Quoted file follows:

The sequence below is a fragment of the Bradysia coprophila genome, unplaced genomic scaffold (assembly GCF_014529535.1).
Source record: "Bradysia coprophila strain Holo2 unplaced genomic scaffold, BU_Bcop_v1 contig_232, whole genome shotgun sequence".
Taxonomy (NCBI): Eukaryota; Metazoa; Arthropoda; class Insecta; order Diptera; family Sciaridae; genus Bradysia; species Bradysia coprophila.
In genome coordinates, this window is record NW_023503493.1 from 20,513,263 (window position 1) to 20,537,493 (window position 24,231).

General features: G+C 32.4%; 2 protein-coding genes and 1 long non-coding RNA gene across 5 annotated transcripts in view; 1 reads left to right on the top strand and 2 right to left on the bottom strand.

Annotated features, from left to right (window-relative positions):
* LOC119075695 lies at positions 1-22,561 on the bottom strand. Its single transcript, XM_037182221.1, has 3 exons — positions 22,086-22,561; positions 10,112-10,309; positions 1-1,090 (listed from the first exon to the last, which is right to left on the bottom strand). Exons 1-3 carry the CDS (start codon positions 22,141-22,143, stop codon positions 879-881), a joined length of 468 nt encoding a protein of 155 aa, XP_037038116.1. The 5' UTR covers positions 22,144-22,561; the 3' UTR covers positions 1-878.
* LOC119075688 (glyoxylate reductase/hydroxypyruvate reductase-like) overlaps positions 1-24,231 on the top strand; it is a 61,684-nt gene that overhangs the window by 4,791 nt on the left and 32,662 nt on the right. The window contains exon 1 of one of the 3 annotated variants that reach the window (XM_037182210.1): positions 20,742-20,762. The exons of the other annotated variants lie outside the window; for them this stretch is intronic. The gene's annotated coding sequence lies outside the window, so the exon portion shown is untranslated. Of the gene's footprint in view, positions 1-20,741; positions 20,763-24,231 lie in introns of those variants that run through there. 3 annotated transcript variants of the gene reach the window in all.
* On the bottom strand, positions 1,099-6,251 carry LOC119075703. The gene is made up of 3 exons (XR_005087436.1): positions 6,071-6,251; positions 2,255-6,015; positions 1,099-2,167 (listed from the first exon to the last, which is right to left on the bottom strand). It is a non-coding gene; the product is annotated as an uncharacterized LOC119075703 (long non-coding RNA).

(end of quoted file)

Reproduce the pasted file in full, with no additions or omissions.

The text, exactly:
The sequence below is a fragment of the Bradysia coprophila genome, unplaced genomic scaffold (assembly GCF_014529535.1).
Source record: "Bradysia coprophila strain Holo2 unplaced genomic scaffold, BU_Bcop_v1 contig_232, whole genome shotgun sequence".
Taxonomy (NCBI): Eukaryota; Metazoa; Arthropoda; class Insecta; order Diptera; family Sciaridae; genus Bradysia; species Bradysia coprophila.
In genome coordinates, this window is record NW_023503493.1 from 20,513,263 (window position 1) to 20,537,493 (window position 24,231).

General features: G+C 32.4%; 2 protein-coding genes and 1 long non-coding RNA gene across 5 annotated transcripts in view; 1 reads left to right on the top strand and 2 right to left on the bottom strand.

Annotated features, from left to right (window-relative positions):
* LOC119075695 lies at positions 1-22,561 on the bottom strand. Its single transcript, XM_037182221.1, has 3 exons — positions 22,086-22,561; positions 10,112-10,309; positions 1-1,090 (listed from the first exon to the last, which is right to left on the bottom strand). Exons 1-3 carry the CDS (start codon positions 22,141-22,143, stop codon positions 879-881), a joined length of 468 nt encoding a protein of 155 aa, XP_037038116.1. The 5' UTR covers positions 22,144-22,561; the 3' UTR covers positions 1-878.
* LOC119075688 (glyoxylate reductase/hydroxypyruvate reductase-like) overlaps positions 1-24,231 on the top strand; it is a 61,684-nt gene that overhangs the window by 4,791 nt on the left and 32,662 nt on the right. The window contains exon 1 of one of the 3 annotated variants that reach the window (XM_037182210.1): positions 20,742-20,762. The exons of the other annotated variants lie outside the window; for them this stretch is intronic. The gene's annotated coding sequence lies outside the window, so the exon portion shown is untranslated. Of the gene's footprint in view, positions 1-20,741; positions 20,763-24,231 lie in introns of those variants that run through there. 3 annotated transcript variants of the gene reach the window in all.
* On the bottom strand, positions 1,099-6,251 carry LOC119075703. The gene is made up of 3 exons (XR_005087436.1): positions 6,071-6,251; positions 2,255-6,015; positions 1,099-2,167 (listed from the first exon to the last, which is right to left on the bottom strand). It is a non-coding gene; the product is annotated as an uncharacterized LOC119075703 (long non-coding RNA).